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Daniel Butler

Professor of Marketing
College of Business

He's been a clown, an assistant cruise ship director, a tomato picker and a chicken vaccinator. But since 1989, Daniel Butler has worked as a professor of marketing in the College of Business. Known for fun and flair in the classroom, Butler is best known for "the contract." At the beginning of each semester, his students are required to sign the class syllabus stating they acknowledge Butler's class rules. Butler, who grew up in Miami, said his class gives students the tools to be able to survive in the business world once they leave Auburn.

Recently, Butler was awarded a prestigious Fulbright Specialists assignment and was given the opportunity to share his expertise to students and educators in Serbia and Croatia. He is no stranger to Croatia and has a special feeling for the students in Eastern Europe. He has served there as a visiting professor five times, most recently in 2012.

1. What made you want to become a university professor?

I wanted to make a difference and I figured I could do it one student at a time. How do I know I made a difference? Receiving a letter from a former student 15 years later saying that what they learned in class is still helpful. This past spring, I received a letter from a student I had when I was an instructor at the University of Central Florida in 1983 saying his son is coming to Auburn, and he talked about the things that he still uses every day running his business that I presented in class. That's how you know. But the bottom line is, it's like the little Dutch boy in the fable - You never know who the one is that's going to be able to plug up the hole in the dike, so you have to treat them all that way. You only need to have one … I just never know which one it is.

2. What keeps you motivated to teach?

I had a lot of professors who weren't motivated to teach and just didn't care. I try to keep in mind that everybody in front of me is somebody's son or daughter and they all want to do better. They may not know it yet, but they want to do better. Therefore, I have a responsibility to give back to the people who went out of the way to help me.

3. Why do you put fun in the classroom?

Why not? My mother was a kindergarten teacher and my father was a clown. So what does that make me? A university professor! But the bottom line is … my mother was very good at communicating. As I grew up at the dinner table we would have the dinner conversations and the conversation was, "How do kids learn?" So why do we have to make learning a difficult chore? I know that if learning is fun, people will come to class even if they haven't read to see what's going to happen next. My goal every day is to leave someone with a little "nugget" so that they can say "it was worth going to class."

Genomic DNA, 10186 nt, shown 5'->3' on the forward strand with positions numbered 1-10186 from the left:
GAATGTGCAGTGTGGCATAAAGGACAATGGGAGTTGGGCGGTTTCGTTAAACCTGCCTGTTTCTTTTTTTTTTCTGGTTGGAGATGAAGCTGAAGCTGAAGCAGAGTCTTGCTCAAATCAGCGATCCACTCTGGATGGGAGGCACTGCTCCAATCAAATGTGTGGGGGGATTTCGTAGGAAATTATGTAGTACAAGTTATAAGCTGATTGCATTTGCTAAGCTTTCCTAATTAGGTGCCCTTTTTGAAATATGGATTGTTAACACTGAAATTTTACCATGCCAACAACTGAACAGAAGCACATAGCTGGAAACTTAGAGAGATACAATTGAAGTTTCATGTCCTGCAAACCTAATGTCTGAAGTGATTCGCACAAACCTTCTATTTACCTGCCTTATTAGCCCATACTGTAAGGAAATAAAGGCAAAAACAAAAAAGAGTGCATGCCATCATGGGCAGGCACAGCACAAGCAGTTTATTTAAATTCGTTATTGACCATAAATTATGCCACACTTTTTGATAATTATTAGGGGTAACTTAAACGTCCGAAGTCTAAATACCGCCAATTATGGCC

4. What types of skills or knowledge do you hope your students will take from your classes and apply toward their careers?

Most importantly, I want them to know that they can make a difference. They don't have to be a straight-A student and they don't have to be perfect. But everybody has a talent and everybody has a gift - I want them to find that gift.

5. What are some of the jobs you have held pre-academia?

I was a chicken-vaccinator. No, seriously I worked in a chicken hatchery and we hatched out about two million chickens a week. This was a high school job and I did it for two years. I vaccinated 10,000 chickens every Sunday by hand. It paid great money. (I got paid in eight hours what most of my friends were getting paid to work 30 hours in fast food restaurants).

When I was younger than that, I paid my mom to take me down to tomato fields and I would pick tomatoes and sell them door-to-door. Then I worked in carnivals when I was 12. I handled all the tickets and all of the money with the James E. Straight show. I also began working as a clown when I was 12. When my father was busy, I would do the shows that he was not able to do. He was "Windy the Clown" and I was "Little Breeze!" I even worked on a cruise ship right out of college. I went to work for Norwegian Cruise Lines as assistant cruise director where I was in charge of setting up all of the tours in the Caribbean base. I paid my way through high school, and college, part-time.

July 1, 2013